The Right to Citizenship – Slovenia and Australia


  • Robert Walters



Australia, Citizenship, Human Rights, Nationality, Slovenia, Statelessness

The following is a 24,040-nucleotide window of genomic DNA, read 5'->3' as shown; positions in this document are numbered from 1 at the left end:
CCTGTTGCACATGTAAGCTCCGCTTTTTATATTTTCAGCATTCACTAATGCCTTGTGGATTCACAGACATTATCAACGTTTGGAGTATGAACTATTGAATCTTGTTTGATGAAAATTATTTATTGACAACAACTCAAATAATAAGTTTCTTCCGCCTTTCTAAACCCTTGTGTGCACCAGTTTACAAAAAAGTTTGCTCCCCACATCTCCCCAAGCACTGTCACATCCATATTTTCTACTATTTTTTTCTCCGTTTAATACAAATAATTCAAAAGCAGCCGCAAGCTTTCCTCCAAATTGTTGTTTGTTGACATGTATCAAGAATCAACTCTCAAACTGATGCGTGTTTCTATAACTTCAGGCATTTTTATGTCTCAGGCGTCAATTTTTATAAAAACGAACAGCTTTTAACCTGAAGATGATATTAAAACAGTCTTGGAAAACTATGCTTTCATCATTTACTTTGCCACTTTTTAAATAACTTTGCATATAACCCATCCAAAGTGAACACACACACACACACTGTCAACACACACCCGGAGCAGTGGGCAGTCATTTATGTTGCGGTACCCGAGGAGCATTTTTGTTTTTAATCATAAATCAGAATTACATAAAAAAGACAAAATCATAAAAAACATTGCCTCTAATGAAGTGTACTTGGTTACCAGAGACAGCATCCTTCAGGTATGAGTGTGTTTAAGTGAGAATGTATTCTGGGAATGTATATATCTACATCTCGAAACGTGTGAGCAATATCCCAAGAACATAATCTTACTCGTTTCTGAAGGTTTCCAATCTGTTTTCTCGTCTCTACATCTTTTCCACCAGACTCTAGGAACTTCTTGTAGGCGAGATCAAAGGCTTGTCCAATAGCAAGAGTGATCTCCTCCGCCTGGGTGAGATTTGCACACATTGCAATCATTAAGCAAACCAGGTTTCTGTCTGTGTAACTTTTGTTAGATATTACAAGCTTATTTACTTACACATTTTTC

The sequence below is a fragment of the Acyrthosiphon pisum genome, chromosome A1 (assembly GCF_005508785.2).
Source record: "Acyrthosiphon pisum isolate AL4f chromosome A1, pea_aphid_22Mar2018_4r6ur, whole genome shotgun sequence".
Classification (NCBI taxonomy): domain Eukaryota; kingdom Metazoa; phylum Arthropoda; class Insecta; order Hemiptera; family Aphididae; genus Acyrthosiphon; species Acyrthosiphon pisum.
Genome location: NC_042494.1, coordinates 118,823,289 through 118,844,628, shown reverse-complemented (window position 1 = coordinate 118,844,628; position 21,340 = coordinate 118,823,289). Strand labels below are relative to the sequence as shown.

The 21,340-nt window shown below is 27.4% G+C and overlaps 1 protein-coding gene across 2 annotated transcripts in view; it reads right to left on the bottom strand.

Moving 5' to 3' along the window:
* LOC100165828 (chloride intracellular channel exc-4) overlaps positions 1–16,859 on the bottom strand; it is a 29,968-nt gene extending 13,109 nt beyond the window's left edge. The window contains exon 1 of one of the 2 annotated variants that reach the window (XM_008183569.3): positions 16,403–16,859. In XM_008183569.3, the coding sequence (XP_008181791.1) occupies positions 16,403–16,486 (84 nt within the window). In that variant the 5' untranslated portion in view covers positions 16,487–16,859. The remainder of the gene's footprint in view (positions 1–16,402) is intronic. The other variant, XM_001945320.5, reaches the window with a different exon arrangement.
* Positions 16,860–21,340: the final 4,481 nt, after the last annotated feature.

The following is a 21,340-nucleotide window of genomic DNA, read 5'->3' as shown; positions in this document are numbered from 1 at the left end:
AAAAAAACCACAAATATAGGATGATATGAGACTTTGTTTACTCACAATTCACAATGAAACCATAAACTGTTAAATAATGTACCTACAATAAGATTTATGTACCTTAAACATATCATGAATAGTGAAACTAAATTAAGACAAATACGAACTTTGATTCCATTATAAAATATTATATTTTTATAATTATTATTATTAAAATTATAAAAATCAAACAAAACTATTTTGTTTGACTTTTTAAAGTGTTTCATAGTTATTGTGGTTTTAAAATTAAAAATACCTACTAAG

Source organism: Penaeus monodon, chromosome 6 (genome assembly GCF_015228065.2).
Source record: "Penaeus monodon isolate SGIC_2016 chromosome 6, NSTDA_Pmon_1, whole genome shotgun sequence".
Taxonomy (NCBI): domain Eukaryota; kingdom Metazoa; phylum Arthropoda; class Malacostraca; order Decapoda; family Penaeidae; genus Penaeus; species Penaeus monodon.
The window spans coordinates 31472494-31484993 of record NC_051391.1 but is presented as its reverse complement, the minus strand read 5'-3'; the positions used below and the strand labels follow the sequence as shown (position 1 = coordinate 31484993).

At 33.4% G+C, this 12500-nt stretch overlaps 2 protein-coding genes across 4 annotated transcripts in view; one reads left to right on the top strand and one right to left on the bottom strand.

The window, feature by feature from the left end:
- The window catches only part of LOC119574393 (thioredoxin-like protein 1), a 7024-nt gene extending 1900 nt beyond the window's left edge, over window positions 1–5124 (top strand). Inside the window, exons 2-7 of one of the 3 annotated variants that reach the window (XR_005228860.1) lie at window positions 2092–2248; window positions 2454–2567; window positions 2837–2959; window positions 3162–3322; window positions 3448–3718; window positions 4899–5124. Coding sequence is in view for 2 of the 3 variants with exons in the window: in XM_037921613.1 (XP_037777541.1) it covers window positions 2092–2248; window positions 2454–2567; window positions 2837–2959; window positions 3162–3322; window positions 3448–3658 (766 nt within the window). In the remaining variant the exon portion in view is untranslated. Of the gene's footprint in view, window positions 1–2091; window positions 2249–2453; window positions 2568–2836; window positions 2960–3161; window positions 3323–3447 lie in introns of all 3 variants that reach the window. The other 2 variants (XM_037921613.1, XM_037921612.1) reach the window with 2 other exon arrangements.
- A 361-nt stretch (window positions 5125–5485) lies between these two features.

Most people across the world automatically assume citizenship at birth or acquire citizenship by descent or naturalisation. Since the growth of the concept of citizenship from the French and American Revolutions, it has become an important principle to the nation state and individual. Citizenship is the right to have rights. However, the right to citizenship is limited. In some cases when territorial rule changes the citizenship laws may exclude individuals resident in the territory. This article compares the development of the first citizenship laws in Australia and Slovenia, and the impact that these new laws had on the residents of both states. The first citizenship laws established by Australia were in 1948. More than forty years later in 1990, when Slovenia finally obtained independence from the former Yugoslavia, the new country was able to establish their own citizenship laws. The result of the Slovenian citizenship laws saw many former Yugoslav citizens who were resident in Slovenia being without citizenship of any state. Subsequently, these people were declared stateless. On the other hand, for Australia, the outcome was relatively smooth with the transition from British subjects to Australian citizenship.